Using Facebook's marks for your business

  • To use a trademark (like a logo) legally, one must seek permission from the proprietor of the trademark
  • You can use Facebook’s trademarks without asking for express permission provided you satisfy its brand guidelines

Using Facebook's marks for your businessBread & Kaya by Foong Cheng Leong
 
UNKNOWN to many people, using someone's trademark, in particular a logo, can potentially amount to trademark infringement, passing off, and copyright infringement. To use it legally, one must seek permission from the proprietor of the trademark.
 
History has indicated that most brand owners jealously guard their trademarks from being used even if the use would benefit them in a way.
 
But for Facebook, you can use its trademarks without asking for express permission provided that you satisfy its brand guidelines.
 
In April 2013, Facebook updated its Facebook Brand Resources page with a specific website, Facebookbrand.com. The website has specific guidelines about how to use its logos and screenshots in print, film, broadcast and online, and how to treat the social network’s brand.
 
The website sets out a list of Dos and Don’ts on the website. Under the Don’ts section, you cannot:
 

  • Use the Facebook brand in a way that implies partnership, sponsorship or endorsement
  • Combine any part of the Facebook brand with your name, marks or generic terms\
  • Use trademarks, names, domain names, logos or other content that imitates or could be confused with Facebook
  • Present Facebook in a way that makes it the most distinctive or prominent feature of what you’re creating
  • Use any icons, images or trademarks to represent Facebook other than what is found on its resource centre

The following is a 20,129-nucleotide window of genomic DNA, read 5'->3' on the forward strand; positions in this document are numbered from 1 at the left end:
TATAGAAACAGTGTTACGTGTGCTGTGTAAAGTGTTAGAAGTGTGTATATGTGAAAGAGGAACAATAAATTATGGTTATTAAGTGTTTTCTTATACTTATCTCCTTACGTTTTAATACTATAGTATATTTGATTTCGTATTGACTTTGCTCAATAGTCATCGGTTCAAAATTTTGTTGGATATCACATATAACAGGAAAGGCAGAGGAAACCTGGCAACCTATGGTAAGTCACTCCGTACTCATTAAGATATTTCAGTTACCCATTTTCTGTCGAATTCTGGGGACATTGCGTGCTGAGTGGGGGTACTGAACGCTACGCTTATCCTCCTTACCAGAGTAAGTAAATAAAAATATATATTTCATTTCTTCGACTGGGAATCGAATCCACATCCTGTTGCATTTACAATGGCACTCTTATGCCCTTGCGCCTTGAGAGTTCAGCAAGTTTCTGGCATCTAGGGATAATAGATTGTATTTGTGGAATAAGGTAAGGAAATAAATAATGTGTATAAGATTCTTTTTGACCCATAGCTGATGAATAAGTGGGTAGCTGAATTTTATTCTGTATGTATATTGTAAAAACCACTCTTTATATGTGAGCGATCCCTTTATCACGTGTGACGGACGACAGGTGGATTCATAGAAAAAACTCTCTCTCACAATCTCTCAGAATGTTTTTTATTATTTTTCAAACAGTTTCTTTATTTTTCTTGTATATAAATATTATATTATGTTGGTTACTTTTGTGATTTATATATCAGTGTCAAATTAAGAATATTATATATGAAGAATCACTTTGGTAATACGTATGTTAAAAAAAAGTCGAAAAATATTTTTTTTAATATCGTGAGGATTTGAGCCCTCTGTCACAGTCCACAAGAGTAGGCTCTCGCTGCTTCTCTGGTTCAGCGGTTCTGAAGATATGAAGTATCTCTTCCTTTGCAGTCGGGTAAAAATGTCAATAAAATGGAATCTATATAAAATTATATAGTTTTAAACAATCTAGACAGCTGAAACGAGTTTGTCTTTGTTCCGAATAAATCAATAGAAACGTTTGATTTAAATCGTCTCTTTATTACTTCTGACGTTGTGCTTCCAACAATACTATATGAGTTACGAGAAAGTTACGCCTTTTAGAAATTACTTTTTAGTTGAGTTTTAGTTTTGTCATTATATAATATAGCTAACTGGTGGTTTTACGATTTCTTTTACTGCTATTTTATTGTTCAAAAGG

• Assert rights over the Facebook brand whether by trademark registration, domain name registration or anything else
  • Feature Facebook on materials associated with pornography, illegal activities, or other materials that violate the Facebook Terms
  • Modify Facebook brand assets in any way, such as by changing the design or colour
  • Use Facebook's trade marks on merchandise or other products such as clothing, hats or mugs. In certain circumstances you can use the ‟f” logo on product packaging, but you need to follow the guidelines of use.

There is also a FAQ for advertisers, developers, publishers, filmmakers or anyone who intends to use the company’s name, logos or images in their work.

Using Facebook's marks for your business

The website sets out five types of Facebook logos and badges. Each logo or badge comes with general and specific rules. For example, you can use the 'f' logo to refer to you, only use the ‘f’ logo to refer to your presence on Facebook, such as your Page, timeline, group, app or event, but you cannot modify the ‘f’ logo in any way, such as by changing the design or colour.
 
If you wish to use it for film or broadcast, you must request permission and include, among others, the portion of the commercial, film, program or storyboard that references Facebook. For more information, visit https://www.facebookbrand.com/.
 
On the other hand, setting up a brand guideline to allow other people to use your mark is a form of passive advertising.
 
By allowing other people to use your brand, it is a form of a licence. Rules must be implemented to ensure that your brand is not used in a disparaged manner.
 
When writing your brand guideline, do consider the following:

  • What are the brands being licensed?
  • Are there any territorial restrictions? (E.g., can only be used in all countries except X countries.)
  • What are the circumstances where you can terminate the license immediately?
  • What are the restrictions that you impose on the use? (E.g., cannot use on your competing services/ goods, not on websites with adult, racist or hateful content).

 
Facebook is not the only social media networking site to allow you to use its marks. Twitter and LinkedIn also have their own brand guidelines to follow.
 
Do take a read on using other people's marks or draft your own brand guidelines!
 
Foong Cheng Leong is a blogger pretending to be a lawyer, and a lawyer pretending to be a blogger. He blogs at xes.cx and foongchengleong.com, and tweets at @xescx and @FCLCo.

Previous Bread & Kaya:
 
Limited Liability Partnership: An alternative business structure
 
Bread & Kaya: Start-ups, get your house in order
 
Bread & Kaya: Looks can be deceiving!

Attention e-commerce businesses: Fraud, the law and you

PDPA: Businesses have responsibilities and burdens

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